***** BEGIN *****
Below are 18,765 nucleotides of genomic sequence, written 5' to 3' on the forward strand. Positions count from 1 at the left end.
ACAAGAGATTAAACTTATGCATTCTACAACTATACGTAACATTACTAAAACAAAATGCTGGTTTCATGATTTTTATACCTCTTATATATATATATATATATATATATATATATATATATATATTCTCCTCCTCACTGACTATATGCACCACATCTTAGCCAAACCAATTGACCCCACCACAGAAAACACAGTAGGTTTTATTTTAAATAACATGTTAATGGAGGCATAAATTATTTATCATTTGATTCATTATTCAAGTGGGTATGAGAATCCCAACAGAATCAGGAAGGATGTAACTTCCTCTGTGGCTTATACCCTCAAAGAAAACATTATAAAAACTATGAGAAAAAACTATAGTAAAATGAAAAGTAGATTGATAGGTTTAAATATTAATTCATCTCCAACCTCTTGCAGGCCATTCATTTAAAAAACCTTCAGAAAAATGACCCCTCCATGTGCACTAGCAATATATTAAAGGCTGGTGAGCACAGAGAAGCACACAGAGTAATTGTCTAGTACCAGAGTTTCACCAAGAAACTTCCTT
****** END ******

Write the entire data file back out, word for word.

Below are 18,765 nucleotides of genomic sequence, written 5' to 3' on the forward strand. Positions count from 1 at the left end.
ACAAGAGATTAAACTTATGCATTCTACAACTATACGTAACATTACTAAAACAAAATGCTGGTTTCATGATTTTTATACCTCTTATATATATATATATATATATATATATATATATATATATATTCTCCTCCTCACTGACTATATGCACCACATCTTAGCCAAACCAATTGACCCCACCACAGAAAACACAGTAGGTTTTATTTTAAATAACATGTTAATGGAGGCATAAATTATTTATCATTTGATTCATTATTCAAGTGGGTATGAGAATCCCAACAGAATCAGGAAGGATGTAACTTCCTCTGTGGCTTATACCCTCAAAGAAAACATTATAAAAACTATGAGAAAAAACTATAGTAAAATGAAAAGTAGATTGATAGGTTTAAATATTAATTCATCTCCAACCTCTTGCAGGCCATTCATTTAAAAAACCTTCAGAAAAATGACCCCTCCATGTGCACTAGCAATATATTAAAGGCTGGTGAGCACAGAGAAGCACACAGAGTAATTGTCTAGTACCAGAGTTTCACCAAGAAACTTCCTT